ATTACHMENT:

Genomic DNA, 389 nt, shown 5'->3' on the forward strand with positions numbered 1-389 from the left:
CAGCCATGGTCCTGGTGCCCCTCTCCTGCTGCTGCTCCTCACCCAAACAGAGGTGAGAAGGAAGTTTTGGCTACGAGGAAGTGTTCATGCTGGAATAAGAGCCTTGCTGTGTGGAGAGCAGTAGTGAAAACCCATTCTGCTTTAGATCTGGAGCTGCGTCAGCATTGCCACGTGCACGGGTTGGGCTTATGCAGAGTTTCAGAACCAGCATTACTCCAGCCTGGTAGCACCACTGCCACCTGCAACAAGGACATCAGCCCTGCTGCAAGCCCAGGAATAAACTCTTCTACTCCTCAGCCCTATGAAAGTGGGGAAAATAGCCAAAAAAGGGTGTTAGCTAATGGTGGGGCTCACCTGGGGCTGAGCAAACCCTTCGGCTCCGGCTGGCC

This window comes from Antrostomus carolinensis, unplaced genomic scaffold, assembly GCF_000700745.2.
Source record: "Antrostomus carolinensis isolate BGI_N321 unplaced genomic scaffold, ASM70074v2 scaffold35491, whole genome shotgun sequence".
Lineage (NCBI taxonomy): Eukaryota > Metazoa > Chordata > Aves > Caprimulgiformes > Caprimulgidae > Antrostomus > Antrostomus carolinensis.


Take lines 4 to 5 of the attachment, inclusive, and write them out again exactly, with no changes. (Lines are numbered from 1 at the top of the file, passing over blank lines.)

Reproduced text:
Source record: "Antrostomus carolinensis isolate BGI_N321 unplaced genomic scaffold, ASM70074v2 scaffold35491, whole genome shotgun sequence".
Lineage (NCBI taxonomy): Eukaryota > Metazoa > Chordata > Aves > Caprimulgiformes > Caprimulgidae > Antrostomus > Antrostomus carolinensis.